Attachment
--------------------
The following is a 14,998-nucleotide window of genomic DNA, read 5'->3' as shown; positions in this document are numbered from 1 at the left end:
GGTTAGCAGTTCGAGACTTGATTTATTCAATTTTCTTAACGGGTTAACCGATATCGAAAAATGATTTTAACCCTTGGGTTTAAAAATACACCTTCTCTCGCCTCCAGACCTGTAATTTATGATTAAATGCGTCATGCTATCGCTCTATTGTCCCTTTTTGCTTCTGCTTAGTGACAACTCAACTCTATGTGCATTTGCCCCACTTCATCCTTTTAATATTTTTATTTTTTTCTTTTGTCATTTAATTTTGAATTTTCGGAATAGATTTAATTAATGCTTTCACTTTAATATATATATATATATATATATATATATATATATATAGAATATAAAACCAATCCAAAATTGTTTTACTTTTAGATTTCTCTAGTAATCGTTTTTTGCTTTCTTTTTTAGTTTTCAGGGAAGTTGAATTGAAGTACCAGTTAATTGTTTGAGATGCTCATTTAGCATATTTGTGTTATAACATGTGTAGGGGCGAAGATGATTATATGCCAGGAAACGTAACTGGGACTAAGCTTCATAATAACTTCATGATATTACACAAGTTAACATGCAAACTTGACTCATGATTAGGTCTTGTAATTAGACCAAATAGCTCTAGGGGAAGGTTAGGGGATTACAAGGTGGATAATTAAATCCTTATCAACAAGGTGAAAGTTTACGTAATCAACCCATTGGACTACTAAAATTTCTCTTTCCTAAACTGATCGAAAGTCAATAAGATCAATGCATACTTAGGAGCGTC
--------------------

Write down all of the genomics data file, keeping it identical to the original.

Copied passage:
The following is a 14,998-nucleotide window of genomic DNA, read 5'->3' as shown; positions in this document are numbered from 1 at the left end:
GGTTAGCAGTTCGAGACTTGATTTATTCAATTTTCTTAACGGGTTAACCGATATCGAAAAATGATTTTAACCCTTGGGTTTAAAAATACACCTTCTCTCGCCTCCAGACCTGTAATTTATGATTAAATGCGTCATGCTATCGCTCTATTGTCCCTTTTTGCTTCTGCTTAGTGACAACTCAACTCTATGTGCATTTGCCCCACTTCATCCTTTTAATATTTTTATTTTTTTCTTTTGTCATTTAATTTTGAATTTTCGGAATAGATTTAATTAATGCTTTCACTTTAATATATATATATATATATATATATATATATATATATAGAATATAAAACCAATCCAAAATTGTTTTACTTTTAGATTTCTCTAGTAATCGTTTTTTGCTTTCTTTTTTAGTTTTCAGGGAAGTTGAATTGAAGTACCAGTTAATTGTTTGAGATGCTCATTTAGCATATTTGTGTTATAACATGTGTAGGGGCGAAGATGATTATATGCCAGGAAACGTAACTGGGACTAAGCTTCATAATAACTTCATGATATTACACAAGTTAACATGCAAACTTGACTCATGATTAGGTCTTGTAATTAGACCAAATAGCTCTAGGGGAAGGTTAGGGGATTACAAGGTGGATAATTAAATCCTTATCAACAAGGTGAAAGTTTACGTAATCAACCCATTGGACTACTAAAATTTCTCTTTCCTAAACTGATCGAAAGTCAATAAGATCAATGCATACTTAGGAGCGTC